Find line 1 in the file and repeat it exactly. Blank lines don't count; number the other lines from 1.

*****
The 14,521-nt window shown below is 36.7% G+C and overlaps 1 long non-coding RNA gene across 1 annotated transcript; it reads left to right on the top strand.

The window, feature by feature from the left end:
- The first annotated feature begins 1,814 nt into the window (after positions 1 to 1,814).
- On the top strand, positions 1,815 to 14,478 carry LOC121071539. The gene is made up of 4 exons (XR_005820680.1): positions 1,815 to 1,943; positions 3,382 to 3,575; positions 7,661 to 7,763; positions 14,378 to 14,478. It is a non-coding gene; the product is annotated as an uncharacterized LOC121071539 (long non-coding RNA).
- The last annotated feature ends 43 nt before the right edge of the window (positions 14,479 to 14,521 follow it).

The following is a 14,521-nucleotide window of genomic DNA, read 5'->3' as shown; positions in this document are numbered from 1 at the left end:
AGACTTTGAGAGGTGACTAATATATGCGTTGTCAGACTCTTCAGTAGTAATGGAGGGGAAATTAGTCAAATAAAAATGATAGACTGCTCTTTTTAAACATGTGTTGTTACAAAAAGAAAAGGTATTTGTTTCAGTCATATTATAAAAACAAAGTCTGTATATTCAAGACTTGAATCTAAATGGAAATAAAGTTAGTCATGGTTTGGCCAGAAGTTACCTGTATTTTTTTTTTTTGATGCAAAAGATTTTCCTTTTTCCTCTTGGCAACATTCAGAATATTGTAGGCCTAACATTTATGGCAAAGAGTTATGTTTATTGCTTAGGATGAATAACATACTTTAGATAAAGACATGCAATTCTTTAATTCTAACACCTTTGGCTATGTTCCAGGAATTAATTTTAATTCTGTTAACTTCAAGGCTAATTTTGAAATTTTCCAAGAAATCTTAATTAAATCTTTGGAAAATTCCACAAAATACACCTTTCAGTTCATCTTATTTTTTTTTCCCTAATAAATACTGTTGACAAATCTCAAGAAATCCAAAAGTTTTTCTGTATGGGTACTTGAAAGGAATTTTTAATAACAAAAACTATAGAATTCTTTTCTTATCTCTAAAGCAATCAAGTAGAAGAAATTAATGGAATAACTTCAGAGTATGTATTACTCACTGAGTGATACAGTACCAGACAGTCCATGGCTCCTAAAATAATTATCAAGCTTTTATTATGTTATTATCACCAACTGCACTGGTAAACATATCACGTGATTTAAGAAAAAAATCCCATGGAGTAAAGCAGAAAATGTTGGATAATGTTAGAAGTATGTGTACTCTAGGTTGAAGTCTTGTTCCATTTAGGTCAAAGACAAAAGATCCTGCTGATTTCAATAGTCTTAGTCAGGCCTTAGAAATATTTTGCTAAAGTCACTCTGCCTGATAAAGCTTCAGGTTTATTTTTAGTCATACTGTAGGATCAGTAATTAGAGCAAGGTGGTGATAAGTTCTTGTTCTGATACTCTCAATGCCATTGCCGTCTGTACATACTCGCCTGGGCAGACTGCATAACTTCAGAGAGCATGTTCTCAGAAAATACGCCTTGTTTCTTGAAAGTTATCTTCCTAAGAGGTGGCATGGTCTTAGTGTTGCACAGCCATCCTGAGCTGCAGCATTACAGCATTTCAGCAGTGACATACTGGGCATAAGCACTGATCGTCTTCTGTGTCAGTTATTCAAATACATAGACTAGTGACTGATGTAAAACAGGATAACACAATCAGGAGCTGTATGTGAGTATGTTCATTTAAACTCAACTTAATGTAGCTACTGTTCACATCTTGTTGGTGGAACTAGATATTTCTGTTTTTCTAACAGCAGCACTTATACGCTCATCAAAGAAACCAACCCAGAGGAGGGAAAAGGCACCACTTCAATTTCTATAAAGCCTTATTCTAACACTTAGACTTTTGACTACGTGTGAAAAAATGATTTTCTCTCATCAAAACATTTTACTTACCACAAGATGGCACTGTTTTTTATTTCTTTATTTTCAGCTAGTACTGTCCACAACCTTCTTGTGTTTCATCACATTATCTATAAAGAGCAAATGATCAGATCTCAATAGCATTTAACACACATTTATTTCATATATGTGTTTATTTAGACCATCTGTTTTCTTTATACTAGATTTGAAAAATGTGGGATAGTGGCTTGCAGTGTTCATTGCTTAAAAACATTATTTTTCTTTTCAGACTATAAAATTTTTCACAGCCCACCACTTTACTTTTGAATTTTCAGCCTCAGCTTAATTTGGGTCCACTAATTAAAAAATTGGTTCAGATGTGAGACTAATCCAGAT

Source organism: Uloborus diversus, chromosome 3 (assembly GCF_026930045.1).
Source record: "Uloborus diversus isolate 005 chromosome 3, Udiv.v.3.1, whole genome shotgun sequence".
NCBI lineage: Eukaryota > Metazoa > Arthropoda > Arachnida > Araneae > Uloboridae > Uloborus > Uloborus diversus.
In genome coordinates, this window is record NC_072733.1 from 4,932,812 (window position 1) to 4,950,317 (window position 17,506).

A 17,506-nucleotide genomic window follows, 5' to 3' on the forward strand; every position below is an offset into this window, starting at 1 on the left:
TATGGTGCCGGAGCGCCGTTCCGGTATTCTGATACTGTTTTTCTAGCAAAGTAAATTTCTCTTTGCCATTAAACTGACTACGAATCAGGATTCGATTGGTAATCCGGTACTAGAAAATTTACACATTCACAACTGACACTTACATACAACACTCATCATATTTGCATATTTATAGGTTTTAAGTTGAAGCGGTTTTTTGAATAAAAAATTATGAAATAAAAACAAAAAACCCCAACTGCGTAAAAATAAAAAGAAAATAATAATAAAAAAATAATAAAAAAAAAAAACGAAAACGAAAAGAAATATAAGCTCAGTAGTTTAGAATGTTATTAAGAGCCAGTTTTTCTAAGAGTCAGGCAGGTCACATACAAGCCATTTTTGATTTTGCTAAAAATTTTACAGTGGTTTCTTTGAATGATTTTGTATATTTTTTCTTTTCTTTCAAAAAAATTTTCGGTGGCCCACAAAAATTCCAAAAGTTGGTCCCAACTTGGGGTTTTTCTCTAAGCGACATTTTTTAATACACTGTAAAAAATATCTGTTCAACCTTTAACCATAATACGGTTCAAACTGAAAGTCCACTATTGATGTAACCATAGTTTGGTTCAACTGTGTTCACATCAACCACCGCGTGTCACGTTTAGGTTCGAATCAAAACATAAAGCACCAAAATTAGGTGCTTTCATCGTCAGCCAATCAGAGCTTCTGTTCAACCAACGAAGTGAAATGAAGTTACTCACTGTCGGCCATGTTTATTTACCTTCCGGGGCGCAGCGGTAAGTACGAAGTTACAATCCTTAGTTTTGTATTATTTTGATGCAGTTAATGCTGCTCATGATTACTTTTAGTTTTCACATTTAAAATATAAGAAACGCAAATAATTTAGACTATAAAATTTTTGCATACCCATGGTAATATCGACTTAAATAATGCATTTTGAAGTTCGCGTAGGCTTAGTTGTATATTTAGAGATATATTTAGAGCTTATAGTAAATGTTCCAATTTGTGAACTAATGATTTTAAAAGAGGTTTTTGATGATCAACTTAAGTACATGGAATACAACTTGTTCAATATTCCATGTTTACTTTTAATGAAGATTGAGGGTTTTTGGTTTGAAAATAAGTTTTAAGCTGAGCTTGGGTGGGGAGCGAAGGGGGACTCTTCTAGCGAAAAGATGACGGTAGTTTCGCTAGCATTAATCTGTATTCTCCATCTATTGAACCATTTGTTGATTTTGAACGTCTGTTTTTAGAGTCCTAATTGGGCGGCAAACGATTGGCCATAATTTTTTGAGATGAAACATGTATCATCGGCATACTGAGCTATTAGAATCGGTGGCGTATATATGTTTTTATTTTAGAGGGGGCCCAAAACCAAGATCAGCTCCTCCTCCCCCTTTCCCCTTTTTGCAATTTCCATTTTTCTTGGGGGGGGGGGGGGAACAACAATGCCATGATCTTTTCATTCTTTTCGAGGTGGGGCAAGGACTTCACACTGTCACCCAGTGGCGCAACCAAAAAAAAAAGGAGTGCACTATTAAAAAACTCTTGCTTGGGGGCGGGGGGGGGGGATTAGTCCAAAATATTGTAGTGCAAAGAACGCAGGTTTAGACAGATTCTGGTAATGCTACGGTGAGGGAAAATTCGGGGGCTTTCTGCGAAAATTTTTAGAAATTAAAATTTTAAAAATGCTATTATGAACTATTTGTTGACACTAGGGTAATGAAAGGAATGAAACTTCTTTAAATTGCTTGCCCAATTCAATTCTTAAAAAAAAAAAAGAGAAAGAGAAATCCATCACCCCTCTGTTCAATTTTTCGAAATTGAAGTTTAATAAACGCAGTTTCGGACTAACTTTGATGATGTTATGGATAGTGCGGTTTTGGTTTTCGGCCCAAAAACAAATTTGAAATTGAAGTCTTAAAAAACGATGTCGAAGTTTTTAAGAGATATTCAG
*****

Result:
The 14,521-nt window shown below is 36.7% G+C and overlaps 1 long non-coding RNA gene across 1 annotated transcript; it reads left to right on the top strand.